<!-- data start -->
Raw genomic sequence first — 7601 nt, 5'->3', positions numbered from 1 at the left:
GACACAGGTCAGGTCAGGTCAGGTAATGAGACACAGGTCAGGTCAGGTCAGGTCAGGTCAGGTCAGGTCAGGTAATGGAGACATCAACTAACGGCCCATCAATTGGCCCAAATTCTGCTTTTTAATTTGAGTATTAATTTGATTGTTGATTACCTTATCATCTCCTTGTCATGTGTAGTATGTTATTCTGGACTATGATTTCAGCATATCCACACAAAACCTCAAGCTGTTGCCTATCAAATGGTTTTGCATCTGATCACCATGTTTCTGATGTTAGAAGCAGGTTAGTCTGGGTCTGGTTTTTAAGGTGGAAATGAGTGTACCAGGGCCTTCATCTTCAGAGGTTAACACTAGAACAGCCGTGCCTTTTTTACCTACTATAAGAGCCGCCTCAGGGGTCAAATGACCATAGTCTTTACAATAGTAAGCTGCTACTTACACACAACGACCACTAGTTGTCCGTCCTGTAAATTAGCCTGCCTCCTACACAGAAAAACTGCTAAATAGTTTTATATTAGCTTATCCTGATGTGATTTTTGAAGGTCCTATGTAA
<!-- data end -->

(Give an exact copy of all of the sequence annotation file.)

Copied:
Raw genomic sequence first — 7601 nt, 5'->3', positions numbered from 1 at the left:
GACACAGGTCAGGTCAGGTCAGGTAATGAGACACAGGTCAGGTCAGGTCAGGTCAGGTCAGGTCAGGTCAGGTAATGGAGACATCAACTAACGGCCCATCAATTGGCCCAAATTCTGCTTTTTAATTTGAGTATTAATTTGATTGTTGATTACCTTATCATCTCCTTGTCATGTGTAGTATGTTATTCTGGACTATGATTTCAGCATATCCACACAAAACCTCAAGCTGTTGCCTATCAAATGGTTTTGCATCTGATCACCATGTTTCTGATGTTAGAAGCAGGTTAGTCTGGGTCTGGTTTTTAAGGTGGAAATGAGTGTACCAGGGCCTTCATCTTCAGAGGTTAACACTAGAACAGCCGTGCCTTTTTTACCTACTATAAGAGCCGCCTCAGGGGTCAAATGACCATAGTCTTTACAATAGTAAGCTGCTACTTACACACAACGACCACTAGTTGTCCGTCCTGTAAATTAGCCTGCCTCCTACACAGAAAAACTGCTAAATAGTTTTATATTAGCTTATCCTGATGTGATTTTTGAAGGTCCTATGTAA